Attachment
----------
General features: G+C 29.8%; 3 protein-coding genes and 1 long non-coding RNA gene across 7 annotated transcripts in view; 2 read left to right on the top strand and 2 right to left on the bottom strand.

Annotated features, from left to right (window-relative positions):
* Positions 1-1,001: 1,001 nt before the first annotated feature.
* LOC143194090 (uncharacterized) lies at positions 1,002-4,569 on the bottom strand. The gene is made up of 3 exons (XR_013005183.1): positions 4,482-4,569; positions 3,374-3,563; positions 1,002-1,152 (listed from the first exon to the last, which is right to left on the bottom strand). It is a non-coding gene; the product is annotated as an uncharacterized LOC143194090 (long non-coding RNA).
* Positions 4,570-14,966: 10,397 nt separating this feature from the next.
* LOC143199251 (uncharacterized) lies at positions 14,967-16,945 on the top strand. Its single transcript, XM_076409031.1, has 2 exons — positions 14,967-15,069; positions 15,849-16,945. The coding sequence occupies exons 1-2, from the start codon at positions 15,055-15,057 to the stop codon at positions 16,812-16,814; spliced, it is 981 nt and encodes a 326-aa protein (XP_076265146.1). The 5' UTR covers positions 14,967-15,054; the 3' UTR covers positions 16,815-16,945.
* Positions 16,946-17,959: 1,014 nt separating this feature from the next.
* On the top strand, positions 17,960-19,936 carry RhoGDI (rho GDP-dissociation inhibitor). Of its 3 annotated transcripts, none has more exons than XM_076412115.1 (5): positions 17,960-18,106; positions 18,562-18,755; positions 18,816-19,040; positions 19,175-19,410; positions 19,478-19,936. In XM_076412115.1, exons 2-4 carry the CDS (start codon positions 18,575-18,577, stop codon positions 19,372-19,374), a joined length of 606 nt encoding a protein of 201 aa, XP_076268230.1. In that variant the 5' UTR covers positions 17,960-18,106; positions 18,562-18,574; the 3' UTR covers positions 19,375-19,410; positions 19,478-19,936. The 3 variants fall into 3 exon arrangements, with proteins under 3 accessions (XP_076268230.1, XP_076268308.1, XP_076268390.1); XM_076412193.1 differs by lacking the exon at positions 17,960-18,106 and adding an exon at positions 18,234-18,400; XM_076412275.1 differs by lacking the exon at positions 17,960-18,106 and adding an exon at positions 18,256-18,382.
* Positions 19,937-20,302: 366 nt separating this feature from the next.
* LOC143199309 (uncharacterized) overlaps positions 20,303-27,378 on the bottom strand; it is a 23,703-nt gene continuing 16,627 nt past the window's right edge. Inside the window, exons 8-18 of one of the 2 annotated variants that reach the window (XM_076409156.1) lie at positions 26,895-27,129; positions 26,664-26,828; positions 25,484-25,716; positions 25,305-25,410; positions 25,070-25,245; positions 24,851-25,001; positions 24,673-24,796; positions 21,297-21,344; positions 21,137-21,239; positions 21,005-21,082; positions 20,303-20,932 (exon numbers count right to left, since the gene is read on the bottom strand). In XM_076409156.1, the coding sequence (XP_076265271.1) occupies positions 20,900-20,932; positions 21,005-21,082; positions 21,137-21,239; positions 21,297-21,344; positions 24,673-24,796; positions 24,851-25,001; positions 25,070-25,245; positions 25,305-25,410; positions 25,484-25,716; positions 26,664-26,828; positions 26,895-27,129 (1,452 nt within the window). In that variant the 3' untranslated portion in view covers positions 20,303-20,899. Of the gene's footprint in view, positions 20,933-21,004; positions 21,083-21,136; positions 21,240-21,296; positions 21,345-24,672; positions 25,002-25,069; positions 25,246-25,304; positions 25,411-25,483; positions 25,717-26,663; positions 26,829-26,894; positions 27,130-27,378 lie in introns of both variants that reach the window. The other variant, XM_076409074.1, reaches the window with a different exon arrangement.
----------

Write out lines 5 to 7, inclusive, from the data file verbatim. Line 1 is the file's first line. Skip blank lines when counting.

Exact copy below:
* Positions 4,570-14,966: 10,397 nt separating this feature from the next.
* LOC143199251 (uncharacterized) lies at positions 14,967-16,945 on the top strand. Its single transcript, XM_076409031.1, has 2 exons — positions 14,967-15,069; positions 15,849-16,945. The coding sequence occupies exons 1-2, from the start codon at positions 15,055-15,057 to the stop codon at positions 16,812-16,814; spliced, it is 981 nt and encodes a 326-aa protein (XP_076265146.1). The 5' UTR covers positions 14,967-15,054; the 3' UTR covers positions 16,815-16,945.
* Positions 16,946-17,959: 1,014 nt separating this feature from the next.